Then cut a piece of fabric that covers triangle A1 plus at least over 1/4 inch all the way around. Place over the piece to cover and pin. Note that the piece of fabric is pinned to the back of the paper.

Now this is when the previous fold becomes handy. Fold the piece back as per picture and trim the fabric leaving 1/4 inch allowance. See photo below.

Now, with right sides facing together, place the next piece of fabric. Align both pieces well at the edges.

Stitch from the front including through the seam allowances.

Do all pieces in the same way and then place them as per pattern and stitch in twos.

Make the inside square and then attach the corners. Use the pattern as a guide.

And the block is done. My block is 5 in square.

Where to get the Jane A. Stickle Quilt  patterns

Susan Gatewood’s paper foundation . All patterns are free though Susan says “I only ask that you consider making a donation to the Bennington Museum, in Bennington, Vermont.  And if you do, it would make me tremendously happy if you would tell them that you have received help from me.” I totally recommend Susan’s patterns as they are very easy to use.

See all blocks I’ve done together.

How to do foundation paper piecing

You can learn the principles of foundation piecing on this 2 minute video. These principles can be applied to any foundation piecing blocks no matter how complex they are.

Christmas gift ideas: 5 free sewing tutorials

French poetry napkins

This is a quick project that particularly French teachers will enjoy. To complete the project you will need 5 store bought napkins and some stranded cotton for the lettering and drawings.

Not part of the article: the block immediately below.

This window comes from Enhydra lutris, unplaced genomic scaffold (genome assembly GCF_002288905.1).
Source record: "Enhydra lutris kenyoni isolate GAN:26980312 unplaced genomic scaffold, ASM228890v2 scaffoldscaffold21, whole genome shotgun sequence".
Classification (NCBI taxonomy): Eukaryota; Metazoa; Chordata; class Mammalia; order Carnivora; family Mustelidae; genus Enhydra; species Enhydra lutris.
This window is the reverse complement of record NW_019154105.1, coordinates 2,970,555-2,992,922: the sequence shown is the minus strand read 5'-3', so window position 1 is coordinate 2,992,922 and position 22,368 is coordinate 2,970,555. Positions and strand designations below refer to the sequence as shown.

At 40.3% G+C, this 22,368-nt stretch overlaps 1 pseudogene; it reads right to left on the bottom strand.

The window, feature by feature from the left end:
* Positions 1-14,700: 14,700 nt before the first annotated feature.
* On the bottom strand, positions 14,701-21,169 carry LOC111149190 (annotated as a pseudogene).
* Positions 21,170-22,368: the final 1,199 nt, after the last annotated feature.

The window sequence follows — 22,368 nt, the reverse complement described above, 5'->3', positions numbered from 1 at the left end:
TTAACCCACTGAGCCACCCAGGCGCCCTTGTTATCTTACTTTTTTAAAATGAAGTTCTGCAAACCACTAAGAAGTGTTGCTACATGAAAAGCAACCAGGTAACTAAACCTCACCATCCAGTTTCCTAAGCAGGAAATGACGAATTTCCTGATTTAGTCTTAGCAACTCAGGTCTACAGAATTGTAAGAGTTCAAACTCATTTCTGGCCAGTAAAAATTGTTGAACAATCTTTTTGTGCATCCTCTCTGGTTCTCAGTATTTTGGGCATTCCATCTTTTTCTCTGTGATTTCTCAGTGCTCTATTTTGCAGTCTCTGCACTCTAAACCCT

Embroidered eye mask

A few fabric scraps are enough to make this quick project. Use fabric with a large print for best results.

Felt bookmark

This project is very easy and perfect for a teacher or anyone who enjoys reading. I used felt die cuts and stranded cotton in matching colours.

Folded star pot holder

This potholder is not difficult to make but it is time consuming so if you intend to make one set an afternoon aside to concentrate on it.

Quilted hot water bottle

Fabric scraps and some batting is all you need to make this quick project.

Sweet Christmas embroidery tray cover

Sweet Christmas embroidery tray cover tutorial

This is a tutorial for a pot holder or tray cover.


  • White linen fabric
  • Variegated embroidery floss for the lettering
  • Embroidery floss in pastel colours
  • Bias tape. Mine is homemade and is 1 7/8 in wide

Embroidery pattern

I used one of the 300 embroidery motifs in the last Aimee Ray’s last book: Doodle Stitching: The holiday motif collection. The words Sweet Christmas (pdf) are mine.
Embroidery stitch: stem stitch (watch video).

Measure your tray
All the measurements are for my tray. Yours will likely be different so you will have to measure it in the following way.
First measure the inside width and length.

The measurements of my tray are 12 1/4 x 16 1/4 inches for the base.

Cut a 13 in x 17 in rectangle from the linen fabric.

Trace the embroidery on the fabric.

Stitch using stem stitch and back stitch.

Trim the rectangle to the size of your tray base + 1/4 in.

Now cut the backing fabric using the embroidery piece as a measure and add 1 inch all around.

Use the backing piece to cut the batting roughly.

Pin the three pieces together and with the help of something round such as a bowl or a glass draw around each corner.

Quilt as desired. I used stipple quilting.

Then cut the round corners.

I made my own bias tape but you can use store bought bias tape. Make sure you measure all around your piece and cut enough tape to cover all sides plus 2 extra inches.

I will be stitching the bias tape by machine on both sides so I’ll start by pinning the bias tape on the backing side of the quilted piece.

You will need to use lots of pins for the corners.

Stitch all around and turn over.

Now pin the binding to the right side.

Use your machine to finish.


This binding method can look very neat.

Sweet Christmas embroidery tray cover tutorial

Sweet Christmas embroidery tray cover tutorial